Allen had been under investigation since January, but when he resigned he said he wanted to spend more time with his family. Allen told Card and White House Counsel Harriet Miers that the January incident was a misunderstanding, administration officials said.

Bush expressed sadness and hurt about Allen's arrest Saturday.

"If the allegations are true, Claude Allen did not tell my chief of staff and legal counsel the truth, and that's deeply disappointing," he said. "If the allegations are true, something went wrong in Claude Allen's life, and that is really sad."

With a cheerful, self-effacing style that belies nearly four decades in the sharp-elbowed arenas of Massachusetts and Washington politics, Card downplays his significance, seeing himself as "a pawn on somebody else's chessboard."

Friends say such modesty has always marked Card's character, from his youth in Massachusetts, as a student at the University of South Carolina, as a McDonalds night manager in Columbia, S.C., as a lawmaker in the Massachusetts state House, as a top White House aide to Presidents Reagan and George H.W. Bush, as secretary of transportation in 1992-93, and as the Washington representative for General Motors in the `90s.

Modest, but behind the scenes in today's White House, it's Card who moves the pawns around with a firm but friendly hand, according to people who've worked there with him.

Card says he operates the White House "a little differently than you would find in most political science courses." He says he took lessons while working in the White House under Reagan and George H.W. Bush, serving chiefs of staff who had varying styles, from diplomatic James Baker to the authoritarian Sununu.

He breaks his job into several categories. First is "the care and feeding of the president," where Card makes sure that Bush is scheduled for important events and also has time for ordinary tasks such as daily exercise and haircuts.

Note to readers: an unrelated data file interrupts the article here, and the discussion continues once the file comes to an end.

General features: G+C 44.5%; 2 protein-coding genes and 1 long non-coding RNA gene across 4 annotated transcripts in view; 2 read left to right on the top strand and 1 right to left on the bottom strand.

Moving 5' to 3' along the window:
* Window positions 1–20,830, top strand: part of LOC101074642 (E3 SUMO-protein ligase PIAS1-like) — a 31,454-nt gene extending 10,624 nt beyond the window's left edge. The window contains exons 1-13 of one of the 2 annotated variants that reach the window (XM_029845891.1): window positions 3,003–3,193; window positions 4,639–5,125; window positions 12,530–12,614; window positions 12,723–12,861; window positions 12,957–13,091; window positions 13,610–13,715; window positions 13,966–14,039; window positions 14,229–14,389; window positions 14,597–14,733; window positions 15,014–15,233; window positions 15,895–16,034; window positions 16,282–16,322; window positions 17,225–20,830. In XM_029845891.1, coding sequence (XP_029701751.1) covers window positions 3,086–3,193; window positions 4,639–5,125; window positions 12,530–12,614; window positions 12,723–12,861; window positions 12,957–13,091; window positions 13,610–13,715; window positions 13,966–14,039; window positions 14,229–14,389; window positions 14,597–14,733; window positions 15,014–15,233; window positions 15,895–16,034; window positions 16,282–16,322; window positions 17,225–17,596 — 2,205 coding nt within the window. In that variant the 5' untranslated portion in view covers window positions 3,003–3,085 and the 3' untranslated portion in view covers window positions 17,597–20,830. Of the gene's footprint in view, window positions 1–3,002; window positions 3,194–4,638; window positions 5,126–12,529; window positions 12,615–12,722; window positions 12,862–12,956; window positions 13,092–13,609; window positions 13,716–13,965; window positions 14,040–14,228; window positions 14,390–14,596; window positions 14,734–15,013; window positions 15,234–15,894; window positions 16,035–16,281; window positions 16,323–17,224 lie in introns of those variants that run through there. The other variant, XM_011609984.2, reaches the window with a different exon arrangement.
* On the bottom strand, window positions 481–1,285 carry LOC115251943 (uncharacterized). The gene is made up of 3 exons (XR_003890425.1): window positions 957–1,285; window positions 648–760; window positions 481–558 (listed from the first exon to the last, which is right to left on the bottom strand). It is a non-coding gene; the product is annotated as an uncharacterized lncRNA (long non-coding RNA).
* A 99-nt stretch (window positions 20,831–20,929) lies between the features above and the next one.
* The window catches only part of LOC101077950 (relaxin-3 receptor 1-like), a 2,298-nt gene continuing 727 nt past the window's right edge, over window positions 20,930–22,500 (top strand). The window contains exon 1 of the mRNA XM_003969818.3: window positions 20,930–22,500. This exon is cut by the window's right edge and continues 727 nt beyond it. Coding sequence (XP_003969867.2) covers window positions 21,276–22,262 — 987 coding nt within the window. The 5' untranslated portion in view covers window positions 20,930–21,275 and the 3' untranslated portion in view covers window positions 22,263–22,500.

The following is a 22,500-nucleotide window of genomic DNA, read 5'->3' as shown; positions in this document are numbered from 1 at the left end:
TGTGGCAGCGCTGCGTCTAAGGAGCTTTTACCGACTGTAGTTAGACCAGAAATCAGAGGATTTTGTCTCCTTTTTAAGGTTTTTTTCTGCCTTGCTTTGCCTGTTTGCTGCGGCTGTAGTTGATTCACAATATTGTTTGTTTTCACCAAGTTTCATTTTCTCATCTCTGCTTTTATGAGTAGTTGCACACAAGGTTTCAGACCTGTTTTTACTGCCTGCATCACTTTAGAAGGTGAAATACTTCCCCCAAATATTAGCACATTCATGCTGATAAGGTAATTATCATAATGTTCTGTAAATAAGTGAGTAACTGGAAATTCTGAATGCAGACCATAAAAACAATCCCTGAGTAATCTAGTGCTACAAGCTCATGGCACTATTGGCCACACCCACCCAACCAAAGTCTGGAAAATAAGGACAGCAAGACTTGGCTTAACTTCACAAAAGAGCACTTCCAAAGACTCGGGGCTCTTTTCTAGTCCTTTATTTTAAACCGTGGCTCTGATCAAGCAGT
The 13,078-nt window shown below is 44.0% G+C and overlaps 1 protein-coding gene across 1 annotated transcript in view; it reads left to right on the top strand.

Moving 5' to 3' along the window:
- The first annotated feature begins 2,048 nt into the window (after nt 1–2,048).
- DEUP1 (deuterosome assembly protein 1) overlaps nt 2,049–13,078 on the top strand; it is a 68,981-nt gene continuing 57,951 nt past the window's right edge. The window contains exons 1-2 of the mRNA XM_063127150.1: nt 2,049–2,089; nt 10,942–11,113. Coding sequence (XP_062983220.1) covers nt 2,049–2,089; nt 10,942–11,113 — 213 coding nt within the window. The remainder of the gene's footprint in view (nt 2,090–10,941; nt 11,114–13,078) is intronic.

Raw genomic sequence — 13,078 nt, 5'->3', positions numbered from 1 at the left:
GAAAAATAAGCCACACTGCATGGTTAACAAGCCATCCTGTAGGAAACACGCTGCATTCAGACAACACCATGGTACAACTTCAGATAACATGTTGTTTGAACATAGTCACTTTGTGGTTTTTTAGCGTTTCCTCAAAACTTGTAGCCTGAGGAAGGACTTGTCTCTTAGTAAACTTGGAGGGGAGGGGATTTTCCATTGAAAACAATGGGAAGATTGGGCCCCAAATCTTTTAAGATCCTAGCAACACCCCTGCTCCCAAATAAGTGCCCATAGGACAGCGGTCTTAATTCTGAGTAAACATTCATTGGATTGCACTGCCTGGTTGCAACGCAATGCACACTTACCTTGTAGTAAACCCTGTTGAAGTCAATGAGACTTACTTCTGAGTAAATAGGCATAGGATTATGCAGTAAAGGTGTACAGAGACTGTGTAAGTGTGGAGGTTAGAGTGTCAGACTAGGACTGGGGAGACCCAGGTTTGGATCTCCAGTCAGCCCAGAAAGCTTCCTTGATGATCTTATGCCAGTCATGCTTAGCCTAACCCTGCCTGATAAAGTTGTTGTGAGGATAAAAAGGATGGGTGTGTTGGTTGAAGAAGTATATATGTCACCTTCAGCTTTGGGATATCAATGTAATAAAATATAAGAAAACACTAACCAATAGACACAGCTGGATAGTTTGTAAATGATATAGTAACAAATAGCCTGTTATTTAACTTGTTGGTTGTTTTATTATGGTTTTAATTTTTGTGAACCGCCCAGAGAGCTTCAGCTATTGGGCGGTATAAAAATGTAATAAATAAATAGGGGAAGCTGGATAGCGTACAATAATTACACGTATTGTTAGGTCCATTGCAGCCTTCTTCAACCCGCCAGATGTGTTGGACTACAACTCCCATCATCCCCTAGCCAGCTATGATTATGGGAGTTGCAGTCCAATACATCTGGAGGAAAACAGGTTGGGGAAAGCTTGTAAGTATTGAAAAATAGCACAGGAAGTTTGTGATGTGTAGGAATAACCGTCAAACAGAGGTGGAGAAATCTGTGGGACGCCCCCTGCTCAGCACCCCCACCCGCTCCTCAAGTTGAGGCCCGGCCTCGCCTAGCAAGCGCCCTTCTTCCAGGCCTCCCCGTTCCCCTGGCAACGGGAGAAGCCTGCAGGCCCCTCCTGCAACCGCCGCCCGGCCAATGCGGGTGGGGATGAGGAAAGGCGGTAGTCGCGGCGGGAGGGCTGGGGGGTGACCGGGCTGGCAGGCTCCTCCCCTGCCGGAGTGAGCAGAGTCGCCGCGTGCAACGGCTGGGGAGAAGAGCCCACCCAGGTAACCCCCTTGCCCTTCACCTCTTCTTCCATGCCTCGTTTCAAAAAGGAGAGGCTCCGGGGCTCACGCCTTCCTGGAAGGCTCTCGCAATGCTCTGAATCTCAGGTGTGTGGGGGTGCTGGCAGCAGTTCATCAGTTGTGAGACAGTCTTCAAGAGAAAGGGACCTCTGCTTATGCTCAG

Card's also the gatekeeper to the Oval Office, ensuring that Bush connects with the right people and receives enough information to help him make informed decisions.

"It's a need-based permission," Card said. "I do not sit outside the Oval Office with a turnstile, saying `You have permission to go in.' I count on people recognizing the difference between want and need."

He's also a foreman, making sure that the rest of the White House staff is on task and on message in communicating policy to the rest of the administration, Congress, America and the world.

Last, Card is a cheerleader, infusing enthusiasm among the White House staff, from the Marine who stands guard outside the West Wing to key Bush advisers, reminding them that it's a privilege to work there and that each person does important work for the president.

"I watched gatekeepers and I know this president," Card said. "He likes an open door in a relatively flat organizational chart. He likes to be able to hold people accountable. ... I maintain a chain of command, but I do not limit access."

That style helped the administration rack up a string of successes last year, Card said, pointing to elections in Iraq, passage of the Medicare prescription drug plan, renewal of the No Child Left Behind Act and the successful judicial nominations of Roberts and Alito.

But the record, like any president's, has been uneven. Iraq may be spiraling toward civil war. The prescription drug plan has been plagued by myriad problems. Then there were Katrina, Miers and the Dubai ports deal. Together they fueled talk that the White House had become politically tone deaf and that Bush operates inside a bubble that shields him from dissent and unpleasant realities.

Card dismisses such criticism.

"I think he's been well informed by a very competent staff that includes people (with) a breadth of experience and a breadth of knowledge, so he does not get monolithic advice," he said.

Card's friends say history will be kind to Bush and appreciative of Card's quiet impact on his administration.

"He's the longest-serving chief of staff of all time," said Ed Rogers, a Republican lobbyist and Card friend. "Maybe now they'll talk about the Andy Card model of chief of staff—deferential, sure-footed, methodical and fair."

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(c) 2006, Knight Ridder/Tribune Information Services.

ARCHIVE PHOTOS on KRT Direct (from KRT Photo Service, 202-383-6099): Andrew Card